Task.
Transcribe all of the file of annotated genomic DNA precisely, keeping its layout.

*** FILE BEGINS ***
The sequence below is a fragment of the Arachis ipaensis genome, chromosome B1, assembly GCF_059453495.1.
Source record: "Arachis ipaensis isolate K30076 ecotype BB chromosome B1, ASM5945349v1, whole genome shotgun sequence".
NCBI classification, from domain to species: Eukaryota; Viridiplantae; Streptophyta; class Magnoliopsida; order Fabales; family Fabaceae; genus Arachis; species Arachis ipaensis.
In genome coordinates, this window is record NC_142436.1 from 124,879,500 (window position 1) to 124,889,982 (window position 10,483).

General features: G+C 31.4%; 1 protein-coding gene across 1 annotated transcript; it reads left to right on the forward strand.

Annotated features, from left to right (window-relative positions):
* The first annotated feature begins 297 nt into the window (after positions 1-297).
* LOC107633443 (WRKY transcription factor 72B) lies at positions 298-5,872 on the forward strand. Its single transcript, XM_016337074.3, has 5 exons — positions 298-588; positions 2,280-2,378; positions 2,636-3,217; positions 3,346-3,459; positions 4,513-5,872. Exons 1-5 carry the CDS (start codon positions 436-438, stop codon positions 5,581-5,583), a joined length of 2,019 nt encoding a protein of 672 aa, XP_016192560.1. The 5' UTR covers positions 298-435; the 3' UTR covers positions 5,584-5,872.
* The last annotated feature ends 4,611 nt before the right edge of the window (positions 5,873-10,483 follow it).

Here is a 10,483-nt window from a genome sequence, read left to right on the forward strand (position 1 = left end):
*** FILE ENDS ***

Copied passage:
The sequence below is a fragment of the Arachis ipaensis genome, chromosome B1, assembly GCF_059453495.1.
Source record: "Arachis ipaensis isolate K30076 ecotype BB chromosome B1, ASM5945349v1, whole genome shotgun sequence".
NCBI classification, from domain to species: Eukaryota; Viridiplantae; Streptophyta; class Magnoliopsida; order Fabales; family Fabaceae; genus Arachis; species Arachis ipaensis.
In genome coordinates, this window is record NC_142436.1 from 124,879,500 (window position 1) to 124,889,982 (window position 10,483).

General features: G+C 31.4%; 1 protein-coding gene across 1 annotated transcript; it reads left to right on the forward strand.

Annotated features, from left to right (window-relative positions):
* The first annotated feature begins 297 nt into the window (after positions 1-297).
* LOC107633443 (WRKY transcription factor 72B) lies at positions 298-5,872 on the forward strand. Its single transcript, XM_016337074.3, has 5 exons — positions 298-588; positions 2,280-2,378; positions 2,636-3,217; positions 3,346-3,459; positions 4,513-5,872. Exons 1-5 carry the CDS (start codon positions 436-438, stop codon positions 5,581-5,583), a joined length of 2,019 nt encoding a protein of 672 aa, XP_016192560.1. The 5' UTR covers positions 298-435; the 3' UTR covers positions 5,584-5,872.
* The last annotated feature ends 4,611 nt before the right edge of the window (positions 5,873-10,483 follow it).

Here is a 10,483-nt window from a genome sequence, read left to right on the forward strand (position 1 = left end):